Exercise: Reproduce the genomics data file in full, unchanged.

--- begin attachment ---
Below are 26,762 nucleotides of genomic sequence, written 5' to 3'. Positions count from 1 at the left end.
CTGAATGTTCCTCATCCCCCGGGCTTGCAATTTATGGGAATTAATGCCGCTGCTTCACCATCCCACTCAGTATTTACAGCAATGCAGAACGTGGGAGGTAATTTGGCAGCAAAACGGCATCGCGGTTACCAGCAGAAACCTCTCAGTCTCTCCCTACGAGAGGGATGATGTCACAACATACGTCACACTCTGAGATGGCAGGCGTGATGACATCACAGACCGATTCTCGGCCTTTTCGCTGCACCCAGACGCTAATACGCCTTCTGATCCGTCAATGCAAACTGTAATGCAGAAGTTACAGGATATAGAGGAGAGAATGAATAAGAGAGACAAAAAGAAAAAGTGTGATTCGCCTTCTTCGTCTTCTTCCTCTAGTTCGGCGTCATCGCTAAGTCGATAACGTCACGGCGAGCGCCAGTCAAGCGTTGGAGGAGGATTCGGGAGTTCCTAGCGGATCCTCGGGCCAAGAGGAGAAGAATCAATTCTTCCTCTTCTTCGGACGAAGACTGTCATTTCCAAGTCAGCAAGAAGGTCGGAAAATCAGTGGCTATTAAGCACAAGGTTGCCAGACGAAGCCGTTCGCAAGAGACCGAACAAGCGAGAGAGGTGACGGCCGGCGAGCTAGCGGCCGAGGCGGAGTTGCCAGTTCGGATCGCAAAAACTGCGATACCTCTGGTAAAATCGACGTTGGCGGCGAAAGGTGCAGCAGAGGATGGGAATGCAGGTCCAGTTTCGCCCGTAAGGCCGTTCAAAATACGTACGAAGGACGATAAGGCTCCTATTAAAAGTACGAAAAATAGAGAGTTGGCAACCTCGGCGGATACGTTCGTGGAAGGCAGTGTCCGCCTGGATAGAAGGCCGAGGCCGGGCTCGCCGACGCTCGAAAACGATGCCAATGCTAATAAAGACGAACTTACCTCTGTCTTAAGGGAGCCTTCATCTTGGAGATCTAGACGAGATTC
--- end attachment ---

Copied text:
Below are 26,762 nucleotides of genomic sequence, written 5' to 3'. Positions count from 1 at the left end.
CTGAATGTTCCTCATCCCCCGGGCTTGCAATTTATGGGAATTAATGCCGCTGCTTCACCATCCCACTCAGTATTTACAGCAATGCAGAACGTGGGAGGTAATTTGGCAGCAAAACGGCATCGCGGTTACCAGCAGAAACCTCTCAGTCTCTCCCTACGAGAGGGATGATGTCACAACATACGTCACACTCTGAGATGGCAGGCGTGATGACATCACAGACCGATTCTCGGCCTTTTCGCTGCACCCAGACGCTAATACGCCTTCTGATCCGTCAATGCAAACTGTAATGCAGAAGTTACAGGATATAGAGGAGAGAATGAATAAGAGAGACAAAAAGAAAAAGTGTGATTCGCCTTCTTCGTCTTCTTCCTCTAGTTCGGCGTCATCGCTAAGTCGATAACGTCACGGCGAGCGCCAGTCAAGCGTTGGAGGAGGATTCGGGAGTTCCTAGCGGATCCTCGGGCCAAGAGGAGAAGAATCAATTCTTCCTCTTCTTCGGACGAAGACTGTCATTTCCAAGTCAGCAAGAAGGTCGGAAAATCAGTGGCTATTAAGCACAAGGTTGCCAGACGAAGCCGTTCGCAAGAGACCGAACAAGCGAGAGAGGTGACGGCCGGCGAGCTAGCGGCCGAGGCGGAGTTGCCAGTTCGGATCGCAAAAACTGCGATACCTCTGGTAAAATCGACGTTGGCGGCGAAAGGTGCAGCAGAGGATGGGAATGCAGGTCCAGTTTCGCCCGTAAGGCCGTTCAAAATACGTACGAAGGACGATAAGGCTCCTATTAAAAGTACGAAAAATAGAGAGTTGGCAACCTCGGCGGATACGTTCGTGGAAGGCAGTGTCCGCCTGGATAGAAGGCCGAGGCCGGGCTCGCCGACGCTCGAAAACGATGCCAATGCTAATAAAGACGAACTTACCTCTGTCTTAAGGGAGCCTTCATCTTGGAGATCTAGACGAGATTC